This means that the actual bodies of the people concerned are lying somewhere else, still alive to be sure, but with their senses suspended in a lethargy far more deep and oppressive than that of sleep. Meanwhile the phantom may appear to the sense of others as embodied in the likeness of some animal and a man may seem even to be himself in such a state and to be carrying bundles.”
This bears much similarity to the idea of astral projection, and to the action of Lucid Dreaming.
Going back to the Benandanti, we will see that they claimed to exit their bodies through their dreams in the forms of various animals. They claimed that on specific days, their spirit would leave their body by night in the forms of animals. The spirits would then go to fight witches, or Malandanti, who fought them with sorghum stalks, which were used for witches' brooms.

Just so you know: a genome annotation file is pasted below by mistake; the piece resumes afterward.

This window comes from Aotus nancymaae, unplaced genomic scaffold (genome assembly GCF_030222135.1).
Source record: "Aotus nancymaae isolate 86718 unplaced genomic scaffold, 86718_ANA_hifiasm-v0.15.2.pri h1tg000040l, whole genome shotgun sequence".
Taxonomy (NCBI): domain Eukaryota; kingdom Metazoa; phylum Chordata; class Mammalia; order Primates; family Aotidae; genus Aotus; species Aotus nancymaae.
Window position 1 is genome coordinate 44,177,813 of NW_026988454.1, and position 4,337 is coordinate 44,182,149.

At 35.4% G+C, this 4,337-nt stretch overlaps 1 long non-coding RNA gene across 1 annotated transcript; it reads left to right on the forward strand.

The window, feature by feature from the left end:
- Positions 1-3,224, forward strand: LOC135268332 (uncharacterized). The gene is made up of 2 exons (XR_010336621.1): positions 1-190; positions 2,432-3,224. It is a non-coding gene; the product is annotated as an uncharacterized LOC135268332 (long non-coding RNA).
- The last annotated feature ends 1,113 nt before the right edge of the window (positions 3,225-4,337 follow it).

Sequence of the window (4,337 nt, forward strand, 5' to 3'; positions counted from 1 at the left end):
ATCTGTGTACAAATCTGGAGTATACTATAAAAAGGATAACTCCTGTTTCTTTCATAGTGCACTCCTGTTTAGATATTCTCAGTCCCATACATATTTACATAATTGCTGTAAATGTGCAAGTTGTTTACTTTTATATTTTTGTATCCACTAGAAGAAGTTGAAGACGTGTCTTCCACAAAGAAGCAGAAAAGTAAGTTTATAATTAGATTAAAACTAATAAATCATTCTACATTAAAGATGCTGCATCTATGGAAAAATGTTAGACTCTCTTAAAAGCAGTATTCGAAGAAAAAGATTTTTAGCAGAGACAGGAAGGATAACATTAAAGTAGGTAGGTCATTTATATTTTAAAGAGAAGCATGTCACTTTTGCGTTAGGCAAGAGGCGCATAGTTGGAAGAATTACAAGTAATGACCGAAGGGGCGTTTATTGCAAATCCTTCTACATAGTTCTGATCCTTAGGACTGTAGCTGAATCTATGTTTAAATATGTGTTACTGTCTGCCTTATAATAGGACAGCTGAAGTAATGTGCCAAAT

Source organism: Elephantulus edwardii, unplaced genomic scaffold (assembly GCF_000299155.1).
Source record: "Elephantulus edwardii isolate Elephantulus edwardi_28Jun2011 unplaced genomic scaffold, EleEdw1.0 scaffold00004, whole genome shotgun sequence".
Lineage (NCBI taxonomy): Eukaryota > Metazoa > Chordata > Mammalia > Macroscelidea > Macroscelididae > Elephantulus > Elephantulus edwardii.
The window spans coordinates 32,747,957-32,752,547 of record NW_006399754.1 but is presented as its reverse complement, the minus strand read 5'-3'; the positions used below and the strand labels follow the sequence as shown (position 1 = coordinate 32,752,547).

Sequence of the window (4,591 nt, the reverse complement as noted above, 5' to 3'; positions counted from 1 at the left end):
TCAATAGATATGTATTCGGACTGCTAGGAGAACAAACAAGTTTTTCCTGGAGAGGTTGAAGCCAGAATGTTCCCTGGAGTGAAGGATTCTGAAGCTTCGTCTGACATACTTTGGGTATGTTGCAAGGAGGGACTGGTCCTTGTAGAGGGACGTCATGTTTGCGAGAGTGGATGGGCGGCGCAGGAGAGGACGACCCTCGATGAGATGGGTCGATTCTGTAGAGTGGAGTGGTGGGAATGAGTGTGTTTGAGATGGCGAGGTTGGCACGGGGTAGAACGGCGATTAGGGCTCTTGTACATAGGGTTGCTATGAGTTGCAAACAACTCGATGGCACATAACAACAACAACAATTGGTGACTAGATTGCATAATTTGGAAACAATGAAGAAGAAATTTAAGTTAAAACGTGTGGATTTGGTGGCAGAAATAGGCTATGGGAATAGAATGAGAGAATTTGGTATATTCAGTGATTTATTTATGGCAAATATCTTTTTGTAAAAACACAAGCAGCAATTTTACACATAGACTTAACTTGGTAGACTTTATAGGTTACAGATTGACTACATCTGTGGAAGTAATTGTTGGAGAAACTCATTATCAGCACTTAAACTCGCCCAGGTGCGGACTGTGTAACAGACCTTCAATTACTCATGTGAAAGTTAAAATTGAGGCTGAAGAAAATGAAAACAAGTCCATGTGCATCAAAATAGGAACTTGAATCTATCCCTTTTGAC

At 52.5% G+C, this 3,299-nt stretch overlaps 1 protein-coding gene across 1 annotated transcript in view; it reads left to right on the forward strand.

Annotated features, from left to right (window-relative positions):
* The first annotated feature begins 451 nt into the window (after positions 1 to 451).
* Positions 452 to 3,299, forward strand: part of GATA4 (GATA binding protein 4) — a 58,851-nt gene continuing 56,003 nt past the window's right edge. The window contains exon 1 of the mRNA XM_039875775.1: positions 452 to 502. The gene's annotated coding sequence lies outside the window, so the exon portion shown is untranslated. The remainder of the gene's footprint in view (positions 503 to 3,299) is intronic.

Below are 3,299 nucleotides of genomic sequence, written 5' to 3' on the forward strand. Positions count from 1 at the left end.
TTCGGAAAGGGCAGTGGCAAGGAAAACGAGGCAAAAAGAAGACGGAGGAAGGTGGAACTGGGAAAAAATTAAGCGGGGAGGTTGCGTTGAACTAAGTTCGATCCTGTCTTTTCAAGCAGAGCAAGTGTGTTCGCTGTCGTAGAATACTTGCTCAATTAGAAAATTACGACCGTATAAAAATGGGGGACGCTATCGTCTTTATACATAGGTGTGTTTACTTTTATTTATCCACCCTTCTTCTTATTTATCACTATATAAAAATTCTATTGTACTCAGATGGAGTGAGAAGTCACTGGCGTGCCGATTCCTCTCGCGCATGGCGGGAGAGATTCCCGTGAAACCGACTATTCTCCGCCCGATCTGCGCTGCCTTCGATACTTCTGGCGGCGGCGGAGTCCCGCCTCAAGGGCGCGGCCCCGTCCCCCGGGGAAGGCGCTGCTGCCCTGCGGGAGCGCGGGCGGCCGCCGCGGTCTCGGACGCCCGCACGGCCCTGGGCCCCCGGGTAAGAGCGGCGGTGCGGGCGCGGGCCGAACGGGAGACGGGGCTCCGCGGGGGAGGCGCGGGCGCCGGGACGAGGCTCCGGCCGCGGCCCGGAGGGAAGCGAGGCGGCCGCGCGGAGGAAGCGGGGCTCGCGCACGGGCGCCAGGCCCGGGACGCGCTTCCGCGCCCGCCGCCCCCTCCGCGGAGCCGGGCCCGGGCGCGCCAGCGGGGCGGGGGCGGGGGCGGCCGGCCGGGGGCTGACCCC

Other times the spirits would attend great feasts with others. This resembles an exact opposite of the witches sabbath. The feast would usually be presided over by an “abbess”
In 1589 in Germany, Peter Stumpp was put on trial. What occurred during this would lead to one of the most famed werewolf trials in history.
After being tortured Peter finally confessed to having practiced black magic since the age of twelve. He claimed that the devil had given him a belt that granted him powers to shapeshift into a wolf. He was said to have become a mindless being set on a thirst for blood only.